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What everyone must know about IoT, 5G and Big Data

Acronyms and new terms come up in all discussions, even when meeting mission-critical professionals. How will these new technologies affect the daily work of public safety and other professionals? What should you know about IoT, 5G and Big Data?

Any 4G/5G network is essentially a wireless bit pipe that carries data and provides mobile IP services. To enable critical communications services that meet the needs of users, a service layer is also needed. This white paper describes the necessary service layer.Word cloud with trendy technology words

The opportunities and risks of IoT

The Internet of Things, or IoT, is a general term, meaning that all devices and vehicles and other objects in our home and professional lives are connected via the internet. For mission-critical users, it presents both great opportunities and alarming risks.

The opportunities are that there will be more data and information available for public safety organizations to help important decision-making. There will be sensor data, pictures, videos and other data from accident scenes, but also much historical data that can be analyzed to help prevent crimes. 

The risks of IoT are related to security and privacy – how all this information from people’s homes, their movements, their actions are kept safe and only used in an appropriate way. Other risks include society’s dependence on networks and how power black-outs are handled when most things in buildings and cities are dependent on electricity and communication networks.

Towards a new standard

Any 4G/5G network is essentially a wireless bit pipe that carries data and provides mobile IP services. In the case of 5G, the bit pipe is “bigger” and will be able to carry even more traffic.

5G, a future telecommunication networks defined by the 3GPP standardization organization, will change how people work, spend their free time and indeed live their lives. 4G was mostly designed for mobile devices, but 5G will answer the challenges set by IoT – the fact that networked devices can be anything. Great data speeds, but also efficiency and more cohesive networks are the building blocks of 5G.

For mission-critical users, this means the chance to have great new tools - sharing even very large amounts of information with colleagues. 5G technology offers at least one gigabit per second for connection speeds, shorter delays than 4G technology, and millimeter wave (mmW) bands for supporting applications requiring large capacity.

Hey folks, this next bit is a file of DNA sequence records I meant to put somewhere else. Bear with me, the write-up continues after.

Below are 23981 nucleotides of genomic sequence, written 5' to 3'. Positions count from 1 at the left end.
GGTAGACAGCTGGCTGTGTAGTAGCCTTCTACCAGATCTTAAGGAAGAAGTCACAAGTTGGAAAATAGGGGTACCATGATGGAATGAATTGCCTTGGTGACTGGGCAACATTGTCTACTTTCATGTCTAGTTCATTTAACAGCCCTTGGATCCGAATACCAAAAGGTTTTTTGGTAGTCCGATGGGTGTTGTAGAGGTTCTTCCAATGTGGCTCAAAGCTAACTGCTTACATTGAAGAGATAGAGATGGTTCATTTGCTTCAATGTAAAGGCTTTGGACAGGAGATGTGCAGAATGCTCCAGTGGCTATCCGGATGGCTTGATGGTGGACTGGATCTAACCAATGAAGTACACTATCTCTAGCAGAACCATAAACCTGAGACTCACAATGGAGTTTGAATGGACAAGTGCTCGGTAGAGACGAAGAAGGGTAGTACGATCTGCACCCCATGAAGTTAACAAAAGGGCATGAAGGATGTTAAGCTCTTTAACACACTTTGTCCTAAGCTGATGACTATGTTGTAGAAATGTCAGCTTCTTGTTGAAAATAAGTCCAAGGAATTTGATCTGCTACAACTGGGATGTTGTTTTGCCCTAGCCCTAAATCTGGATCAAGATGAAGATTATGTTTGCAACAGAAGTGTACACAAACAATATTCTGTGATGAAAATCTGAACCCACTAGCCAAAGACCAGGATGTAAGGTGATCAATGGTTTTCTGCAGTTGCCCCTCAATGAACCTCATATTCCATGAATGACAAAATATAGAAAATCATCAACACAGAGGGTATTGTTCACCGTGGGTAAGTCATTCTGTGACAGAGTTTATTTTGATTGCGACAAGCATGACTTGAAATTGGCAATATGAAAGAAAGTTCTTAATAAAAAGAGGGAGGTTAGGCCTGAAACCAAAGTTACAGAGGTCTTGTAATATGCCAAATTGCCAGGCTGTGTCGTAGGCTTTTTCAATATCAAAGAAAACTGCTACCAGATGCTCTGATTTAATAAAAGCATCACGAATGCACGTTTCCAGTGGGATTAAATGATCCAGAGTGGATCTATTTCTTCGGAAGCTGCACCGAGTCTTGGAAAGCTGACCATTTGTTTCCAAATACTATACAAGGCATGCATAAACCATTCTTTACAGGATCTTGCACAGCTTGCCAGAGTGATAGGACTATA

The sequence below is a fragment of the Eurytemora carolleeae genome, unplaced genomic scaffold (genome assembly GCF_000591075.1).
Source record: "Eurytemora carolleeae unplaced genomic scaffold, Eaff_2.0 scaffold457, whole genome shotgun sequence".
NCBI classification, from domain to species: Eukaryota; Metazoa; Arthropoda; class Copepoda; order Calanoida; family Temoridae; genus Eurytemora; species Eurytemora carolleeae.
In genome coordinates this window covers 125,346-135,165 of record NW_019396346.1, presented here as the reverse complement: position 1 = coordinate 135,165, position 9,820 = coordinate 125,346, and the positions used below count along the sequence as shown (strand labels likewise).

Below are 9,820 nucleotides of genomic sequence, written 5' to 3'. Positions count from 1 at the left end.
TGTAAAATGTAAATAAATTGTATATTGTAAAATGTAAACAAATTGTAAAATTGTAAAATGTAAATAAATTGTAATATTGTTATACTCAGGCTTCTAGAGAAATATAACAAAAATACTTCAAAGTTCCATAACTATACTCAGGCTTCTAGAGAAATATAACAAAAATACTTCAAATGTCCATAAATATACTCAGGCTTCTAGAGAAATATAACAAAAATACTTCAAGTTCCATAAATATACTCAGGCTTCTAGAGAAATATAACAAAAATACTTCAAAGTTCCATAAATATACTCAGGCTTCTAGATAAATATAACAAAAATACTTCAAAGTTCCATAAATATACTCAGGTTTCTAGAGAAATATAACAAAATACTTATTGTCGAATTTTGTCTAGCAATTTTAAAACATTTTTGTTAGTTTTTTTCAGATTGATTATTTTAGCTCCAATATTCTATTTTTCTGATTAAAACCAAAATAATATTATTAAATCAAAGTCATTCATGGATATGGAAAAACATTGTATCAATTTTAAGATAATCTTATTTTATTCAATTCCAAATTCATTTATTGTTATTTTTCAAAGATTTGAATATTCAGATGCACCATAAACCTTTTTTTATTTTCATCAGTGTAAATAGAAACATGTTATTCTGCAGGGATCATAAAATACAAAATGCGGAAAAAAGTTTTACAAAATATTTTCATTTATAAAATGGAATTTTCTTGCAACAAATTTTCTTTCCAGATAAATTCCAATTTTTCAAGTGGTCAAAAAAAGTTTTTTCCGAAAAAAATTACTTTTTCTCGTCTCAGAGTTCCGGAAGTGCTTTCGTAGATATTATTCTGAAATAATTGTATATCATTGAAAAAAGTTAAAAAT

However, the networks that provide this juiced-up performance need to be resilient and reliable - on the “mission-critical” level.
Work is proceeding in 3GPP to do this. The objective is to make 5G standards, and eventually the actual networks, support mission-critical features like reliability and priorities.

Countries at the forefront of 5G implementation include the US, South Korea and Japan. Many observers will be watching to see when and how mission-critical users in those countries adopt new networks and of course how soon mission-critical features will be implemented. The FirstNet-project in the USA will be one pilot to follow.

Big Data means great insights

There is no doubt that large amounts of data will be generated by sensors, cameras, foot patrols, maps, databases, drones and more. But how can we make sense of all the data and use it profitably?

Integration of information from different sources is potentially a large task, yet with careful planning and the right tools, valuable insights can be drawn. To prioritize the intercepted information is crucial, as decision-makers can only digest a certain amount of information and draw insights based on it.

Clearly, there is a need for a service layer of critical communications (the Critical Collaboration Platform) on top of 5G networks.

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Handpicked related content: "Critical Communications Service Layer - Bringing mission critical broadband on 4G/5G networks".
Any 4G/5G network is essentially a wireless bit pipe that carries data and provides mobile IP services. To enable critical communications services that meet the needs of users, a service layer is also needed. This white paper describes the necessary service layer.

Download this white paper

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When new things emerge onto the market, mission-critical users are curious and want to see how their world – which is about keeping people and cities safe – will be affected. Although the effects can be very positive, careful planning is needed to achieve the greatest benefits.